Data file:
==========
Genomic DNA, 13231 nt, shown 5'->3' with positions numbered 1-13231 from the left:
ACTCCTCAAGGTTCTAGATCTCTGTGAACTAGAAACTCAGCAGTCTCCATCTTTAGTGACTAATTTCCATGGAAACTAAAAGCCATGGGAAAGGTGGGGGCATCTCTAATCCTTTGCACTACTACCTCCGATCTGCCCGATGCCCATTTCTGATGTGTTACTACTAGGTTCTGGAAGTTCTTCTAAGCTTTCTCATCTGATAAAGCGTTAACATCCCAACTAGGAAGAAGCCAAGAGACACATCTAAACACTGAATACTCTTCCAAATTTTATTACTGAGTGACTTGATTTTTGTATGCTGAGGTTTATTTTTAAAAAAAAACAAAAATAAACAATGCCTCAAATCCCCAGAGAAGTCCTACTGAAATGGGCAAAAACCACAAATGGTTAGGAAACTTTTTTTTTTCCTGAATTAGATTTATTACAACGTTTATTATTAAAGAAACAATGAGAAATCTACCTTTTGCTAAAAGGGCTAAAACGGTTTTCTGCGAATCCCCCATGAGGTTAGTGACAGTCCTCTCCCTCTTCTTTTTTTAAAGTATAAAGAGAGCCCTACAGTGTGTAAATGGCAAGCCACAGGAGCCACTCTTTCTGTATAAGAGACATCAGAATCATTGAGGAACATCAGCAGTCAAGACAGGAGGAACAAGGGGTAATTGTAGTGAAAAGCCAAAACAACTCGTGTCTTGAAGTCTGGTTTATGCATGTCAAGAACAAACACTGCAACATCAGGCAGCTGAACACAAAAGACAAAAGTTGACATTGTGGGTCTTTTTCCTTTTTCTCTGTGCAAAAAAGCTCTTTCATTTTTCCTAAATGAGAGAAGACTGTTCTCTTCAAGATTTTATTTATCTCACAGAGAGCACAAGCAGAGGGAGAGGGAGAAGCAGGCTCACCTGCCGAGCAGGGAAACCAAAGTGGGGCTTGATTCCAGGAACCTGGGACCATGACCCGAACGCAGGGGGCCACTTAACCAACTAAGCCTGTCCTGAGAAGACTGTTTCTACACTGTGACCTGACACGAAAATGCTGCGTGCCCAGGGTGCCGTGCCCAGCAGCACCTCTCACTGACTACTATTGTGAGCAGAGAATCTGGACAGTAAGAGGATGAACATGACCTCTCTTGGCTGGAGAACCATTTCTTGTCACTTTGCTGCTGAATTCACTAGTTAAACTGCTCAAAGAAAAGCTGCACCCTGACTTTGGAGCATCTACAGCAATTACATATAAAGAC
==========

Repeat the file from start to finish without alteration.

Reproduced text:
Genomic DNA, 13231 nt, shown 5'->3' with positions numbered 1-13231 from the left:
ACTCCTCAAGGTTCTAGATCTCTGTGAACTAGAAACTCAGCAGTCTCCATCTTTAGTGACTAATTTCCATGGAAACTAAAAGCCATGGGAAAGGTGGGGGCATCTCTAATCCTTTGCACTACTACCTCCGATCTGCCCGATGCCCATTTCTGATGTGTTACTACTAGGTTCTGGAAGTTCTTCTAAGCTTTCTCATCTGATAAAGCGTTAACATCCCAACTAGGAAGAAGCCAAGAGACACATCTAAACACTGAATACTCTTCCAAATTTTATTACTGAGTGACTTGATTTTTGTATGCTGAGGTTTATTTTTAAAAAAAAACAAAAATAAACAATGCCTCAAATCCCCAGAGAAGTCCTACTGAAATGGGCAAAAACCACAAATGGTTAGGAAACTTTTTTTTTTCCTGAATTAGATTTATTACAACGTTTATTATTAAAGAAACAATGAGAAATCTACCTTTTGCTAAAAGGGCTAAAACGGTTTTCTGCGAATCCCCCATGAGGTTAGTGACAGTCCTCTCCCTCTTCTTTTTTTAAAGTATAAAGAGAGCCCTACAGTGTGTAAATGGCAAGCCACAGGAGCCACTCTTTCTGTATAAGAGACATCAGAATCATTGAGGAACATCAGCAGTCAAGACAGGAGGAACAAGGGGTAATTGTAGTGAAAAGCCAAAACAACTCGTGTCTTGAAGTCTGGTTTATGCATGTCAAGAACAAACACTGCAACATCAGGCAGCTGAACACAAAAGACAAAAGTTGACATTGTGGGTCTTTTTCCTTTTTCTCTGTGCAAAAAAGCTCTTTCATTTTTCCTAAATGAGAGAAGACTGTTCTCTTCAAGATTTTATTTATCTCACAGAGAGCACAAGCAGAGGGAGAGGGAGAAGCAGGCTCACCTGCCGAGCAGGGAAACCAAAGTGGGGCTTGATTCCAGGAACCTGGGACCATGACCCGAACGCAGGGGGCCACTTAACCAACTAAGCCTGTCCTGAGAAGACTGTTTCTACACTGTGACCTGACACGAAAATGCTGCGTGCCCAGGGTGCCGTGCCCAGCAGCACCTCTCACTGACTACTATTGTGAGCAGAGAATCTGGACAGTAAGAGGATGAACATGACCTCTCTTGGCTGGAGAACCATTTCTTGTCACTTTGCTGCTGAATTCACTAGTTAAACTGCTCAAAGAAAAGCTGCACCCTGACTTTGGAGCATCTACAGCAATTACATATAAAGAC